In 2021, the Florida Legislature approved creation of two new units to supplement the department’s efforts to combat property insurance fraud. The resulting Bureau of Insurance Fraud units, totaling 12 people, are among 90 sworn state fraud investigators working on homeowners and auto fraud cases. They look into 6,700 property insurance fraud complaints per year, according to DFS spokesman Devin Galetta.
Citizens, currently Florida’s largest insurer with 1.3 million policyholders, operates its own fraud investigation unit with 33 employees and contracts with nine private companies to investigate allegations of fraud, including during increases in claims activity following hurricanes and other catastrophic events.
But those contracts are expiring this year. According to a document filed for a June 8 meeting of Citizens’ claims committee, the company is seeking $1.5 million over five years to contract with eight new companies. Citizens’ Board of Governors will consider the proposal at its July 12 meeting.
Citizens’ Special Investigation Unit anticipates investigating 68% more fraud tips over the next five years, primarily because the number of Citizens’ policyholders continues to increase.
Yet, despite an increase in Citizens policies from 419,000 in 2019 to 1.3 million in May, the number of cases investigated by Citizens’ SIU and its outside partners each quarter has remained flat, according to data presented by the team since late 2019.
That’s because fraud generally follows claims, Citizens spokesman Michael Peltier said, and claims from Citizens’ recent policyholder surge are only now beginning to climb. “Also, in prior years we had a number of active major cases that accounted for a spike in referrals and those investigations have ended,” Peltier said.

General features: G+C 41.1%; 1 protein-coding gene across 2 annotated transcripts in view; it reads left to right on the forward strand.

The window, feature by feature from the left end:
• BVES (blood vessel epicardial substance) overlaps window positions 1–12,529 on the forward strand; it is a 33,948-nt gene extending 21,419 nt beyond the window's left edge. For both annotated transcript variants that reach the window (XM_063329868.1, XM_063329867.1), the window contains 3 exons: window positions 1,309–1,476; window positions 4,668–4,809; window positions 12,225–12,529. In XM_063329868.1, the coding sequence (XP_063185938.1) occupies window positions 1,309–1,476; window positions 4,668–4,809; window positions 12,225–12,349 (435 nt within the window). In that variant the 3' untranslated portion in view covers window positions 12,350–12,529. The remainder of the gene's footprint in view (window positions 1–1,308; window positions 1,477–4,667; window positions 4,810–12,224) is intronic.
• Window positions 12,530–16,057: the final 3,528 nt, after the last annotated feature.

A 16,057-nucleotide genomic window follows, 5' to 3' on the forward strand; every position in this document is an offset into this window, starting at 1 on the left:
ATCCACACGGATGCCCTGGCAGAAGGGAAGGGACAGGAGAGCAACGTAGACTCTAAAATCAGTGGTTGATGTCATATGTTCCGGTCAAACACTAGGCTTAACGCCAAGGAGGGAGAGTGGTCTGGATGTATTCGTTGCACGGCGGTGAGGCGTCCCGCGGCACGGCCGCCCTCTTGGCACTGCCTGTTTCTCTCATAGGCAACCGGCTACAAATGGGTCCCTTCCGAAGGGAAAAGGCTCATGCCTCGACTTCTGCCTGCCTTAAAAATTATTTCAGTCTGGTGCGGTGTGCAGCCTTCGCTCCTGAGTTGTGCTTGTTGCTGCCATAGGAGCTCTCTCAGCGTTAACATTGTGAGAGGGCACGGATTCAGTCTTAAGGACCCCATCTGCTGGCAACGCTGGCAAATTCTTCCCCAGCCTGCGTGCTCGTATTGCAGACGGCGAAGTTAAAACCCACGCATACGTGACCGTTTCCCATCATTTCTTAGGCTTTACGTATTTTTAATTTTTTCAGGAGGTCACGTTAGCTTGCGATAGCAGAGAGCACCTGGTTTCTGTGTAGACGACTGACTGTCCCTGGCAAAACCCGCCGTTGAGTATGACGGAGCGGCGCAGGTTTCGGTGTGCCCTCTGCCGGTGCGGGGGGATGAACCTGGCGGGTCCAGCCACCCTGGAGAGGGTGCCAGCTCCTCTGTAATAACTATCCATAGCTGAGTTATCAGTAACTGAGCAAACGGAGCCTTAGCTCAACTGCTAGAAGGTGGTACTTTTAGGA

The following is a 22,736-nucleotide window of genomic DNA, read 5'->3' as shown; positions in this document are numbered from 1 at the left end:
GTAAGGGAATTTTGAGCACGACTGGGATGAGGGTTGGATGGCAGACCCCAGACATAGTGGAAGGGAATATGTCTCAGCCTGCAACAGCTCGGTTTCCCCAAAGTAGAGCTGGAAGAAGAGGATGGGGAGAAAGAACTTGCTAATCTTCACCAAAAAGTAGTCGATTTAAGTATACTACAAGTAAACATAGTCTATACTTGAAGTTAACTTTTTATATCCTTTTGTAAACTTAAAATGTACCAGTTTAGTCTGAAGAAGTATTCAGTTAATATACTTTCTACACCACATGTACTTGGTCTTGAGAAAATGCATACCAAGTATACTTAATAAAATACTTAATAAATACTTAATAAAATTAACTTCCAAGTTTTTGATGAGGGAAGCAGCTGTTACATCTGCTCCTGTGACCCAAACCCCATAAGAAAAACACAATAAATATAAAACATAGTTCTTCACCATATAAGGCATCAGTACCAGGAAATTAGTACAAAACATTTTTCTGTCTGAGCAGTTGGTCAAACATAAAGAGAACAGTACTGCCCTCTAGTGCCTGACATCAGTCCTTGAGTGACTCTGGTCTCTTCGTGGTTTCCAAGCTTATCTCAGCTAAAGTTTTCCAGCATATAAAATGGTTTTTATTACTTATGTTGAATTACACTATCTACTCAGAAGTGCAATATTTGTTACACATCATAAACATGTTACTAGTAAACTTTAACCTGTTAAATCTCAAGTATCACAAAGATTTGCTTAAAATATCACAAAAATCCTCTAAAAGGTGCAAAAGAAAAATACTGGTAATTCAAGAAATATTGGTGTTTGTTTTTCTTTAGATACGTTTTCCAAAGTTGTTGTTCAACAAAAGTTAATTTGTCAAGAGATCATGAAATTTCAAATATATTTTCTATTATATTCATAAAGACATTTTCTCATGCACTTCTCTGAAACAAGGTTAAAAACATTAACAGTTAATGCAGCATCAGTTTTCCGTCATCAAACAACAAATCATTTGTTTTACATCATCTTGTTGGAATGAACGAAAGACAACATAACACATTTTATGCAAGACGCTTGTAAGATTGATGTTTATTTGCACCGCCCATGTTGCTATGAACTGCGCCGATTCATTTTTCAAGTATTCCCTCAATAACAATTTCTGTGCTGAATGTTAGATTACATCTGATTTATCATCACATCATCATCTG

In the fourth quarter of 2019, Citizens’ SIU unit reported accepting 333 investigations, completing 339, and referring 84 cases to the Department of Financial Services for further investigation and potential arrests.
In the first quarter of 2023, the unit reported accepting 347 investigations, completing 327 and referring 60 cases to DFS.
The quarter with the largest number of investigations accepted – 409 – was the second quarter of 2021. The largest number of referrals to DFS was 88 in the third quarter of 2021.
Investigations and arrests by the Department of Financial Services’ investigators, however, have increased from 1,914 complaints and 104 open cases in the 2020 budget year that ended June 30 to 2,585 complaints and 341 cases in the 2022 budget year, according to data provided by Galetta. The number of arrests by prosecutors increased from 21 to 56 during those two years, while successful prosecutions increased from 26 to 39.
So far in the 2023 budget year, the unit has investigated 3,114 complaints, opened 265 cases, and presented 113 cases to prosecutors who made 63 arrests and oversaw 40 successful prosecutions.